There's something to be said for coming home. You roll into the house with the big suitcase, and everything is just the way it was left. The mail is still on the counter, and the coats are still on their hangers. The chair is still in front of the computer, and all of the files are still there, in their hierarchical messes.

It's sometimes a bit of a nonplus, to realize that nothing has caught fire, no pipes have burst, no floors have collapsed while you have been gone. Contrary to nearly everything else in the world, a home that is left alone while somebody is absent doesn't like to change itself very much at all.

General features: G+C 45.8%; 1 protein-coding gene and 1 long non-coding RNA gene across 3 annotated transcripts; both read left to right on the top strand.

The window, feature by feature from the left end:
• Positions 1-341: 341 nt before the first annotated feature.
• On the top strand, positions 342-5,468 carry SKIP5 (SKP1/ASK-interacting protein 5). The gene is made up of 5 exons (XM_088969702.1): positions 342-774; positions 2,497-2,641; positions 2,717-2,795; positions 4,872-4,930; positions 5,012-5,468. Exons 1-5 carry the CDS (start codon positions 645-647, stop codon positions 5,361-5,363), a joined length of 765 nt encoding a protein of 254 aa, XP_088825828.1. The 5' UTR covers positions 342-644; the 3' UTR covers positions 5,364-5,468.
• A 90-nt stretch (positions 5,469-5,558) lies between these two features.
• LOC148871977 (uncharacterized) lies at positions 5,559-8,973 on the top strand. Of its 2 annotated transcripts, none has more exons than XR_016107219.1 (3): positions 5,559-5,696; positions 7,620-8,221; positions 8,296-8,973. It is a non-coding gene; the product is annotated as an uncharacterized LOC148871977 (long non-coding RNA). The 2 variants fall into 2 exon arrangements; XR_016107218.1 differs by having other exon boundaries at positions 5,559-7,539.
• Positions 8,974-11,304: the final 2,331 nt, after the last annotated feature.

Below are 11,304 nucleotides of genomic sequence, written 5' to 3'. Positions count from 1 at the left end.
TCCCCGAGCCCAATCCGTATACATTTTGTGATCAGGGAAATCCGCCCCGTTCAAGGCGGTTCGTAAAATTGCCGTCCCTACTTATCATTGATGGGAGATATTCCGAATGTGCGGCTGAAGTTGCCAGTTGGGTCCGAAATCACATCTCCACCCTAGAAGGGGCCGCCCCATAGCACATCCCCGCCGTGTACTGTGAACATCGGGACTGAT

You settle back in, and for a while, and it can feel like coming home for the first time all over again. The soul, as William Gibson correctly notes, travels slower than the traveler. When it's being reeled back into home, however, the effects become different than catching up to somebody away from home; for a short while, the pressures and duties that being at home usually carry are absent. Coming home can make home feel more like itself than being there. It makes life sweeter, but also crueler, a sine curve that puckers and shapes life into the form that it should be in.